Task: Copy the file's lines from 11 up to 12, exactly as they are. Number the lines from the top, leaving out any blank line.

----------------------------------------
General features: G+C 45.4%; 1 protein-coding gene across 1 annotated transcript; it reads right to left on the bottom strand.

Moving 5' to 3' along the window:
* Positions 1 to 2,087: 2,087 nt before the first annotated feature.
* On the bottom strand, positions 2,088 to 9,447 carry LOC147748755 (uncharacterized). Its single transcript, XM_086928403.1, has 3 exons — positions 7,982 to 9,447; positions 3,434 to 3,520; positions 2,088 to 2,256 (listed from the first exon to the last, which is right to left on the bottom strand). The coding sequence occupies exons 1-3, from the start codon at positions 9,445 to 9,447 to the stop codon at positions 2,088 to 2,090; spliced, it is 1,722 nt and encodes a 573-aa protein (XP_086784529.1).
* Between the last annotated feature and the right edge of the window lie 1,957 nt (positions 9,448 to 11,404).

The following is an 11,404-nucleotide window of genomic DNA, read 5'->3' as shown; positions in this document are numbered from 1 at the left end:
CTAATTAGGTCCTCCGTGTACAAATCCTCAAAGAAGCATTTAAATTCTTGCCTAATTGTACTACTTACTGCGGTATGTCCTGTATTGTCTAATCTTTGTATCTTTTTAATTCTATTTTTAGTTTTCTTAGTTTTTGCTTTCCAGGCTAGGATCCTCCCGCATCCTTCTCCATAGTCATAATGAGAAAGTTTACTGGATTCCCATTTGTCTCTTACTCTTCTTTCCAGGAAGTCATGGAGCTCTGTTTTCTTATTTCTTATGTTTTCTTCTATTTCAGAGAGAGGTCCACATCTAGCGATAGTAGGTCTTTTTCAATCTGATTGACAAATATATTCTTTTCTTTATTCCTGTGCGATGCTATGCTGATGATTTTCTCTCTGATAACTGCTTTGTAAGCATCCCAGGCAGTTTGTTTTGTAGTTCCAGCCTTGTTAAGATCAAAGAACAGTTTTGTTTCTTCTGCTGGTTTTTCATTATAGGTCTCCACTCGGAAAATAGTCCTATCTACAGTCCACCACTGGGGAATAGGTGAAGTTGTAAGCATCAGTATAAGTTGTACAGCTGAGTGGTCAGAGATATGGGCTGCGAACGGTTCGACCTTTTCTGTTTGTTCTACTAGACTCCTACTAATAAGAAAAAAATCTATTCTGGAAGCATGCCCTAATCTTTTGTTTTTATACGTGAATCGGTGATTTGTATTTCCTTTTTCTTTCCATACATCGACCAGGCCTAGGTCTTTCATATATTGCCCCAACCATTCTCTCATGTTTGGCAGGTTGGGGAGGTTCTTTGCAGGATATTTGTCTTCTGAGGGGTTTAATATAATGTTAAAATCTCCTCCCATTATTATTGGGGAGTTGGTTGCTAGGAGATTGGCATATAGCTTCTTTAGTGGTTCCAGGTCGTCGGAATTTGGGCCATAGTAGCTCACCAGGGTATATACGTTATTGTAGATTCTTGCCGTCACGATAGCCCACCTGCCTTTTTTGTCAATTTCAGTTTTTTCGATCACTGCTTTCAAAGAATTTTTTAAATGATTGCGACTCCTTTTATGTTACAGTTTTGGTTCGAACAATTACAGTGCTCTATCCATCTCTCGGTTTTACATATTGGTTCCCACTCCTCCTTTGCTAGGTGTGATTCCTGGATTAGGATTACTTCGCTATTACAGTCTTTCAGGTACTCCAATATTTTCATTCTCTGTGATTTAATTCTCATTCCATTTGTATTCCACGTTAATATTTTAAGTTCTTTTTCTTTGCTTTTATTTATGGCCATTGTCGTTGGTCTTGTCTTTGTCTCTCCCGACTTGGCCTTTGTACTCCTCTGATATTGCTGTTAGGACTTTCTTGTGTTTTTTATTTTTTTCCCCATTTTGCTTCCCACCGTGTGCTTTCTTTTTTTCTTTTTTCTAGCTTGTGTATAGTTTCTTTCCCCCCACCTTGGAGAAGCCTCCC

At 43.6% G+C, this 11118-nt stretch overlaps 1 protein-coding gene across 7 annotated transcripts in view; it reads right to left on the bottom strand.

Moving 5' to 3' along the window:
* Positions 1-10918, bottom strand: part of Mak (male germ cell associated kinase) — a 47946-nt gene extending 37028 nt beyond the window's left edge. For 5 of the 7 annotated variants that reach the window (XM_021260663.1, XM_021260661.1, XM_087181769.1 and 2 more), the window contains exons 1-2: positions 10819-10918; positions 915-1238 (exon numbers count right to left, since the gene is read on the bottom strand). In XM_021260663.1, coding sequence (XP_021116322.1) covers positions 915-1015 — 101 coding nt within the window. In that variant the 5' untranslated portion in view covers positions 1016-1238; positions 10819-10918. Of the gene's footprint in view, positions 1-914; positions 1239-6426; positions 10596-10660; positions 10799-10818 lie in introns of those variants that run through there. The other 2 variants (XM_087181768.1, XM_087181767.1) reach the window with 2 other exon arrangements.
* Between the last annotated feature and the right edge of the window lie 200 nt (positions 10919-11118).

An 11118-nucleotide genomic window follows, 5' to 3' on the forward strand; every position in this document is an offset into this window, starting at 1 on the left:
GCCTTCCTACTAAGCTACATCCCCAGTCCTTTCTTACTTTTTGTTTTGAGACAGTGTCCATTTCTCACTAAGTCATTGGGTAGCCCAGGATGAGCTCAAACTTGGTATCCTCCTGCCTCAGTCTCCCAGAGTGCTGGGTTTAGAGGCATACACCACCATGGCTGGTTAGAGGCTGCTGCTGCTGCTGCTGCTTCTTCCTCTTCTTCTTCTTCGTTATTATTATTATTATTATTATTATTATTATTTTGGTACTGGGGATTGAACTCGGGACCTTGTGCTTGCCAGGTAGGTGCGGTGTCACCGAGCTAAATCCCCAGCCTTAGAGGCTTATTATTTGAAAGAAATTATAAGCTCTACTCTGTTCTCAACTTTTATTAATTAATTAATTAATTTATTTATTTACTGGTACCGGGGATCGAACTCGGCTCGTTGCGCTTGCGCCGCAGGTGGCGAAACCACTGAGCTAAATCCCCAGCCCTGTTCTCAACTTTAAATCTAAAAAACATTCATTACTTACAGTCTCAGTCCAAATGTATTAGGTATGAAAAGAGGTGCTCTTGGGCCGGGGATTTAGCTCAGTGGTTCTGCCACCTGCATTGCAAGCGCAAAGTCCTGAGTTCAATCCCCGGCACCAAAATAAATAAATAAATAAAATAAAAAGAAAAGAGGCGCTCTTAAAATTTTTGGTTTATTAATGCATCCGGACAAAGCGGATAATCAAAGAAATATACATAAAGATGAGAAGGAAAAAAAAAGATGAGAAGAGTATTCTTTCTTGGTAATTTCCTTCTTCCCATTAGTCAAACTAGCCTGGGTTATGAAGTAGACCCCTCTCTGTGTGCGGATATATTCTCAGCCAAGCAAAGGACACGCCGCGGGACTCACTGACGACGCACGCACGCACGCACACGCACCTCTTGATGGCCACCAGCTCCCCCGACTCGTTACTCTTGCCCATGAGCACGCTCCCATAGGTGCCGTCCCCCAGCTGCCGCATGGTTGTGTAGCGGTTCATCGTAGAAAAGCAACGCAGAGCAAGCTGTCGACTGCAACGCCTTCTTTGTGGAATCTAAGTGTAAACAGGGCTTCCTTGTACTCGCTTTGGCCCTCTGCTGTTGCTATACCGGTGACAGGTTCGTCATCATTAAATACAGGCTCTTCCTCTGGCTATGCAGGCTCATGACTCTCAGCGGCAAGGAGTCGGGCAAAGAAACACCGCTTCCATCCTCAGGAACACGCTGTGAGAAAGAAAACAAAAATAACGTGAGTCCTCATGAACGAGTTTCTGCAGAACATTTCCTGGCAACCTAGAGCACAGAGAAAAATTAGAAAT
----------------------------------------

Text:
* Between the last annotated feature and the right edge of the window lie 200 nt (positions 10919-11118).

An 11118-nucleotide genomic window follows, 5' to 3' on the forward strand; every position in this document is an offset into this window, starting at 1 on the left: